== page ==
until Abu Dhabi Autonomous Racing League


The clash between MotoGP's 'slap' rivals you missed at Le Mans

by Simon Patterson
3 min read

until Abu Dhabi Autonomous Racing League

The last time MotoGP rivals Aleix Espargaro and Franco Morbidelli had an altercation on track, it ended with one of them brandishing a back-of-the-head slap, and was followed by the other launching a tirade about respect.

That beef was squashed, and there was no repeat of those 2023 Qatar Grand Prix antics in France last weekend. But their unseen final-lap flashpoint did inevitably draw different reactions - and differences of opinion - as well as another grievance in the general direction of the ever-under-fire stewards.

Espargaro had already taken to the runoff area in avoidance of Enea Bastianini at the Chemin aux Boeufs Esses at the end of a brutal handful of laps in which he fell from third place in the early stages of the French GP.

And though it wasn't shown on the TV feed, Morbidelli essentially completed a repeat of that pass on the final lap - in Espargaro's opinion forcing him to comply or crash, as he felt had been the case in the Bastianini incident as well, and dropping him back to ninth behind Morbidelli and Brad Binder as a result.

But while he remonstrated with Morbidelli in the media centre after the race, Espargaro appeared sanguine about the incident when speaking to the press.

Instead, he was more occupied by the lack of action taken by the stewards. While there might not have been contact in either incident, Espargaro stressed that he did not believe that mattered - and that actions and not just the consequences of them needed to be considered.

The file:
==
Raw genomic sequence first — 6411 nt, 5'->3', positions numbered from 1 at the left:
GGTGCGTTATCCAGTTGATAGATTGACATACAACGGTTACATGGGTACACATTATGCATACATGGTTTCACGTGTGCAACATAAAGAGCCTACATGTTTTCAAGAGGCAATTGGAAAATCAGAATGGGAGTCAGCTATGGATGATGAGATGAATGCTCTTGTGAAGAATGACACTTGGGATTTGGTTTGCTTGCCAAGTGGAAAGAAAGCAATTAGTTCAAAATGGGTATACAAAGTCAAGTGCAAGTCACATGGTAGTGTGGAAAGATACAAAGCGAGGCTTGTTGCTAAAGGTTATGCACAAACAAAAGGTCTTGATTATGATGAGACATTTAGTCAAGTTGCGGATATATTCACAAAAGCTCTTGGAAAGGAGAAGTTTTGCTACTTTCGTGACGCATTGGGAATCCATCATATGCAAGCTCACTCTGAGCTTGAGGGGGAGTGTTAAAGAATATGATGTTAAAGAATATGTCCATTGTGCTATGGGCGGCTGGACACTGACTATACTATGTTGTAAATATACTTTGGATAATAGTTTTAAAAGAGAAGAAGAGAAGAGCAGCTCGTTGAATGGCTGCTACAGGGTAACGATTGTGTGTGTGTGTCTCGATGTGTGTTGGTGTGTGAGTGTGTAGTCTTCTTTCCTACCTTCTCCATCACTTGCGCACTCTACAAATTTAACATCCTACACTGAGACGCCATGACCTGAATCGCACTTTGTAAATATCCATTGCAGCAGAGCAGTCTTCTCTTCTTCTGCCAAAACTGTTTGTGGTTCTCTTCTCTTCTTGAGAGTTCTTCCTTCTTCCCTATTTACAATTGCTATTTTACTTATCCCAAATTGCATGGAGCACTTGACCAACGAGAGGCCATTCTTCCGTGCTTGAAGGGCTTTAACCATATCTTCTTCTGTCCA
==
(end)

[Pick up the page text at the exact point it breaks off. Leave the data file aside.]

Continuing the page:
"[With] Enea I had to pick up the bike, it was very quick, but Franco also if I didn't pick up the bike I'd have crashed," said Espargaro, when asked by The Race to clarify the incidents.

"So the feeling is that they just put [award a] penalty if you crash, but [what] you have to judge and penalise is that outcome, not the result.

"If I hold the line [against Bastianini], we both have a big fly [crash]; we were very fast and I saw the replay, he was far [away] when he attacked me. So I didn't really understand [why there was no penalty] but it's OK."

It comes only a few weeks after his last encounter with the stewards' panel headed by Freddie Spencer at Jerez, where he was the one in the hot seat after contact between him and Johann Zarco left the pair in the gravel. On that occasion, Zarco was the one letting off steam at the stewards when they - in his opinion - turned to him for guidance rather than making a decision on what sanction Espargaro deserved.

Bastianini did receive a penalty but this was for cutting the second part of the Esses and gaining an unfair advantage rather than forcing Espargaro off the road.

"He braked very late and went long, and I tried to go inside but it was impossible," explained Bastianini. "I lost the rear a lot in the braking, and I cut the chicane."

Morbidelli, who received no sanction and scored his first Sunday points of the season in seventh, was even less repentant than Bastianini when asked to explain the incident only seconds after his heated conversation with Espargaro.

"I just tried an overtake manoeuvre in the last corner. He didn't look very happy about it, but I'm used to his behaviour now," said Morbidelli.

"We didn't even touch."

And asked by The Race about Espargaro’s claim that had he not moved out of the way they would have crashed, Morbidelli replied simply: "If my mother had balls, she would be my father."

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